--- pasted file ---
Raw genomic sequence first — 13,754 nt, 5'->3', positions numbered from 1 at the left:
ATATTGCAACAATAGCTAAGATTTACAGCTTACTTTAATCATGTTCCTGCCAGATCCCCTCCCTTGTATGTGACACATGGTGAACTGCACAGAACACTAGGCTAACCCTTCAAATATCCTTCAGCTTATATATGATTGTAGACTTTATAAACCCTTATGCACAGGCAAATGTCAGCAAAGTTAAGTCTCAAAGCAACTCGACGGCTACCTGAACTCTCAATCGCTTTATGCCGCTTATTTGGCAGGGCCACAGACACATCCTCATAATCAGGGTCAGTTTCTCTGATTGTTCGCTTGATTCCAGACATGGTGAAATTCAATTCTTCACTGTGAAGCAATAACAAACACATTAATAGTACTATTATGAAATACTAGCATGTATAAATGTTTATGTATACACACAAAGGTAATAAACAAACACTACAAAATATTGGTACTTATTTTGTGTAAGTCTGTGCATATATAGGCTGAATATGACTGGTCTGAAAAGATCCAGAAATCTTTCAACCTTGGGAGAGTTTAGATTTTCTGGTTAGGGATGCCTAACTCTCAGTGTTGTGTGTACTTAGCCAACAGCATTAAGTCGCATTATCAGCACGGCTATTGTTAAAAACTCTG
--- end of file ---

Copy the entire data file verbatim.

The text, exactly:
Raw genomic sequence first — 13,754 nt, 5'->3', positions numbered from 1 at the left:
ATATTGCAACAATAGCTAAGATTTACAGCTTACTTTAATCATGTTCCTGCCAGATCCCCTCCCTTGTATGTGACACATGGTGAACTGCACAGAACACTAGGCTAACCCTTCAAATATCCTTCAGCTTATATATGATTGTAGACTTTATAAACCCTTATGCACAGGCAAATGTCAGCAAAGTTAAGTCTCAAAGCAACTCGACGGCTACCTGAACTCTCAATCGCTTTATGCCGCTTATTTGGCAGGGCCACAGACACATCCTCATAATCAGGGTCAGTTTCTCTGATTGTTCGCTTGATTCCAGACATGGTGAAATTCAATTCTTCACTGTGAAGCAATAACAAACACATTAATAGTACTATTATGAAATACTAGCATGTATAAATGTTTATGTATACACACAAAGGTAATAAACAAACACTACAAAATATTGGTACTTATTTTGTGTAAGTCTGTGCATATATAGGCTGAATATGACTGGTCTGAAAAGATCCAGAAATCTTTCAACCTTGGGAGAGTTTAGATTTTCTGGTTAGGGATGCCTAACTCTCAGTGTTGTGTGTACTTAGCCAACAGCATTAAGTCGCATTATCAGCACGGCTATTGTTAAAAACTCTG